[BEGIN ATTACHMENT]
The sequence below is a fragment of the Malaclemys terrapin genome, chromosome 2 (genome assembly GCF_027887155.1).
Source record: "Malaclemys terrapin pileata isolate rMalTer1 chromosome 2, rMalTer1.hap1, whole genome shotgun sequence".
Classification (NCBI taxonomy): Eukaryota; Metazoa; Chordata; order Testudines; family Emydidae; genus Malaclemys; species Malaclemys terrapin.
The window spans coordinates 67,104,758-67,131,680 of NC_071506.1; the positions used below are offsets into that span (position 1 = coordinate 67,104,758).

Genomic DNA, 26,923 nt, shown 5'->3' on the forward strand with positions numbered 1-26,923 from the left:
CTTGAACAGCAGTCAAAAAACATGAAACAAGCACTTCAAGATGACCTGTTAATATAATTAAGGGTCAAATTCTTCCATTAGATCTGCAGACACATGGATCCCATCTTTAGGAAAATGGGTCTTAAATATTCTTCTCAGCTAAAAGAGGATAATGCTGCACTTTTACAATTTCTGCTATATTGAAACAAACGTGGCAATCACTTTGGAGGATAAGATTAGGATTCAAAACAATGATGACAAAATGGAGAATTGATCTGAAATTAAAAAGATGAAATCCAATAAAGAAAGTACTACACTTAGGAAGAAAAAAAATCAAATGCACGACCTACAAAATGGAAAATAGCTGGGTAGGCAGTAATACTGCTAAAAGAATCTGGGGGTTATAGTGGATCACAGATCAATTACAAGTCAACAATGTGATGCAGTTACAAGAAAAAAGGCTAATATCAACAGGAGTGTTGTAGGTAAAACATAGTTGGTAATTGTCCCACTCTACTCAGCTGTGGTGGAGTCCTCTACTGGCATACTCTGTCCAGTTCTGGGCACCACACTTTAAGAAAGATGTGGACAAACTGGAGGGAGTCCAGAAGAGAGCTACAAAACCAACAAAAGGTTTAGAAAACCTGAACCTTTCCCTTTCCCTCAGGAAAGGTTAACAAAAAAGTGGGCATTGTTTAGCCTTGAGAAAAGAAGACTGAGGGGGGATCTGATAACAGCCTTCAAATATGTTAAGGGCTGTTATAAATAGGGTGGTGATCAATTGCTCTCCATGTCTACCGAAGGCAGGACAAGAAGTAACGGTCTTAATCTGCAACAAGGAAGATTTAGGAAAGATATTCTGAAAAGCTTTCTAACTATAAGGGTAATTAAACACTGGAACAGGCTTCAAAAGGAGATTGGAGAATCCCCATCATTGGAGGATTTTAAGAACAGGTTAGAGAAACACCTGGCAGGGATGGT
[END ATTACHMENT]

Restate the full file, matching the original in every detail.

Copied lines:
The sequence below is a fragment of the Malaclemys terrapin genome, chromosome 2 (genome assembly GCF_027887155.1).
Source record: "Malaclemys terrapin pileata isolate rMalTer1 chromosome 2, rMalTer1.hap1, whole genome shotgun sequence".
Classification (NCBI taxonomy): Eukaryota; Metazoa; Chordata; order Testudines; family Emydidae; genus Malaclemys; species Malaclemys terrapin.
The window spans coordinates 67,104,758-67,131,680 of NC_071506.1; the positions used below are offsets into that span (position 1 = coordinate 67,104,758).

Genomic DNA, 26,923 nt, shown 5'->3' on the forward strand with positions numbered 1-26,923 from the left:
CTTGAACAGCAGTCAAAAAACATGAAACAAGCACTTCAAGATGACCTGTTAATATAATTAAGGGTCAAATTCTTCCATTAGATCTGCAGACACATGGATCCCATCTTTAGGAAAATGGGTCTTAAATATTCTTCTCAGCTAAAAGAGGATAATGCTGCACTTTTACAATTTCTGCTATATTGAAACAAACGTGGCAATCACTTTGGAGGATAAGATTAGGATTCAAAACAATGATGACAAAATGGAGAATTGATCTGAAATTAAAAAGATGAAATCCAATAAAGAAAGTACTACACTTAGGAAGAAAAAAAATCAAATGCACGACCTACAAAATGGAAAATAGCTGGGTAGGCAGTAATACTGCTAAAAGAATCTGGGGGTTATAGTGGATCACAGATCAATTACAAGTCAACAATGTGATGCAGTTACAAGAAAAAAGGCTAATATCAACAGGAGTGTTGTAGGTAAAACATAGTTGGTAATTGTCCCACTCTACTCAGCTGTGGTGGAGTCCTCTACTGGCATACTCTGTCCAGTTCTGGGCACCACACTTTAAGAAAGATGTGGACAAACTGGAGGGAGTCCAGAAGAGAGCTACAAAACCAACAAAAGGTTTAGAAAACCTGAACCTTTCCCTTTCCCTCAGGAAAGGTTAACAAAAAAGTGGGCATTGTTTAGCCTTGAGAAAAGAAGACTGAGGGGGGATCTGATAACAGCCTTCAAATATGTTAAGGGCTGTTATAAATAGGGTGGTGATCAATTGCTCTCCATGTCTACCGAAGGCAGGACAAGAAGTAACGGTCTTAATCTGCAACAAGGAAGATTTAGGAAAGATATTCTGAAAAGCTTTCTAACTATAAGGGTAATTAAACACTGGAACAGGCTTCAAAAGGAGATTGGAGAATCCCCATCATTGGAGGATTTTAAGAACAGGTTAGAGAAACACCTGGCAGGGATGGT